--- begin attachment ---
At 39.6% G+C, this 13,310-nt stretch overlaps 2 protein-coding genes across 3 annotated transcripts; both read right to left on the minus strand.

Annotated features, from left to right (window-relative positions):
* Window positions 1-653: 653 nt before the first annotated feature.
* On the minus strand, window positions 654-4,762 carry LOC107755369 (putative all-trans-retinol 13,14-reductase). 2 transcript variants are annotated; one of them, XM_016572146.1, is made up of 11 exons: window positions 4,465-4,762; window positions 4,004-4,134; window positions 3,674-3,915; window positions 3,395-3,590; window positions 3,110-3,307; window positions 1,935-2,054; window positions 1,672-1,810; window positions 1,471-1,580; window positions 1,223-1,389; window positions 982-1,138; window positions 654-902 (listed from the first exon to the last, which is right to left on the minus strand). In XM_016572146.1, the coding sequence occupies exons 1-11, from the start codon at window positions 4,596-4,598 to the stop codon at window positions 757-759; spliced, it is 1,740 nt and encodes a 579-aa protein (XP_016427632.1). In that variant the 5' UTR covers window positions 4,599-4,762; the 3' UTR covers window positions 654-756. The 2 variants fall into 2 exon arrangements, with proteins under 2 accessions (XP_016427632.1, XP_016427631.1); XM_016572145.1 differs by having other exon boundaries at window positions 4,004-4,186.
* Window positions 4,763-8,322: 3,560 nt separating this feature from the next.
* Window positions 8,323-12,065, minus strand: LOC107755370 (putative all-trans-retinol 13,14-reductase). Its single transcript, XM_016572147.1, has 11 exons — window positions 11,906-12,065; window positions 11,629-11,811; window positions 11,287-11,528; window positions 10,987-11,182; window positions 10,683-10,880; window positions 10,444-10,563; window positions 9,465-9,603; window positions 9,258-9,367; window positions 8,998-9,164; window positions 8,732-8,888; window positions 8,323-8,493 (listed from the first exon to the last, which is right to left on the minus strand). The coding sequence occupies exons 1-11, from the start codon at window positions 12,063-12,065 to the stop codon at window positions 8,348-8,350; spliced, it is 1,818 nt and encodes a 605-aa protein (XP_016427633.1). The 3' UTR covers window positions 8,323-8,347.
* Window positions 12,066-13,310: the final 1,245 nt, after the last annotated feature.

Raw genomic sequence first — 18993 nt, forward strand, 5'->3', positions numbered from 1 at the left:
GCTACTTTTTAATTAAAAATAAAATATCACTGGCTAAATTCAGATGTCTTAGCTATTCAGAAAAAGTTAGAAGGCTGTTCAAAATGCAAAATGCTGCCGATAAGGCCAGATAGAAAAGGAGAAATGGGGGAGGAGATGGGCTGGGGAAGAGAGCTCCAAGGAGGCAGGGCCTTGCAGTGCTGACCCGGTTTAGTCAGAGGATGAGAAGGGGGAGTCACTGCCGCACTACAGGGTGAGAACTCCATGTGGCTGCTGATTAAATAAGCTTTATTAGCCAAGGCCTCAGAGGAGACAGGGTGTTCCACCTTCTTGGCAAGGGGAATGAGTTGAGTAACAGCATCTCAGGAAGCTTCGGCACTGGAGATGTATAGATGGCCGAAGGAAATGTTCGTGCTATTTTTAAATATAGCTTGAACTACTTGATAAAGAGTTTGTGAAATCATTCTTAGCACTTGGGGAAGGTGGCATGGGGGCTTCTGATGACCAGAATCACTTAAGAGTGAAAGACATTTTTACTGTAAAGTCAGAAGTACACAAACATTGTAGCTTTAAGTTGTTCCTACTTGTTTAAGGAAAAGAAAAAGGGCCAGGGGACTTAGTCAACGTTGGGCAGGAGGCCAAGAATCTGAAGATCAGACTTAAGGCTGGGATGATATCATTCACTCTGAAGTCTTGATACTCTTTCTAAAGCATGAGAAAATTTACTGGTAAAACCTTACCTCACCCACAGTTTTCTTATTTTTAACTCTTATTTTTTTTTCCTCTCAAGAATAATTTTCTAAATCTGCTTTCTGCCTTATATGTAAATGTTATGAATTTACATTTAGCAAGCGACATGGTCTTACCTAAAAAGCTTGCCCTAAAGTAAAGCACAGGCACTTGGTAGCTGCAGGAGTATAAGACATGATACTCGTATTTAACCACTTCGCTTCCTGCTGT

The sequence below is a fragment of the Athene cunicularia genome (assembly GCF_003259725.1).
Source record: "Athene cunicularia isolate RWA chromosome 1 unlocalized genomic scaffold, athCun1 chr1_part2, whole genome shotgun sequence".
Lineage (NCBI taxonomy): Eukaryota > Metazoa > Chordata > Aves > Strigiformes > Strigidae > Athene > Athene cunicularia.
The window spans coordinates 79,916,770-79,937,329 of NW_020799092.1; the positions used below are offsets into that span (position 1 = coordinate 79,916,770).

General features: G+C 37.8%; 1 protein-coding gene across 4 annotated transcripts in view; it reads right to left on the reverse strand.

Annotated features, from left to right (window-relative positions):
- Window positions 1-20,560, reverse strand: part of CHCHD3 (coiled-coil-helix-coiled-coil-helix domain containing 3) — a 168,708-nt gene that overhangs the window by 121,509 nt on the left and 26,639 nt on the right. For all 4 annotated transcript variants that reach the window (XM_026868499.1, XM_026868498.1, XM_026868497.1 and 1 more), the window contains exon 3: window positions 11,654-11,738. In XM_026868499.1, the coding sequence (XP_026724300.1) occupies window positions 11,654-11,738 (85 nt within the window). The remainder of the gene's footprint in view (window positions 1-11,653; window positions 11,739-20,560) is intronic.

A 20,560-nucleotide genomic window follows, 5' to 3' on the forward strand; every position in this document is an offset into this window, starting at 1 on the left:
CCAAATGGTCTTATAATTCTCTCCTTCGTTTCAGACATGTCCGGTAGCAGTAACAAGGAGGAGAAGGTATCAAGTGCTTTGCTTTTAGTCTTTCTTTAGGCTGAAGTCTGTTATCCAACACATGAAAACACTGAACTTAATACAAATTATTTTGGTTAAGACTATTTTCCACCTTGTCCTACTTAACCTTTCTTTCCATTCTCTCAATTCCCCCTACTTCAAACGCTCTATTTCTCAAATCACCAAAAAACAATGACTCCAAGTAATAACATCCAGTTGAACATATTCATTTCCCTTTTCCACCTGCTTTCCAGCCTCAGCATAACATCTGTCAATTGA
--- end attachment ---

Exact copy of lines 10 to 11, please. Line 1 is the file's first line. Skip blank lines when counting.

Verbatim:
The sequence below is a fragment of the Athene cunicularia genome (assembly GCF_003259725.1).
Source record: "Athene cunicularia isolate RWA chromosome 1 unlocalized genomic scaffold, athCun1 chr1_part2, whole genome shotgun sequence".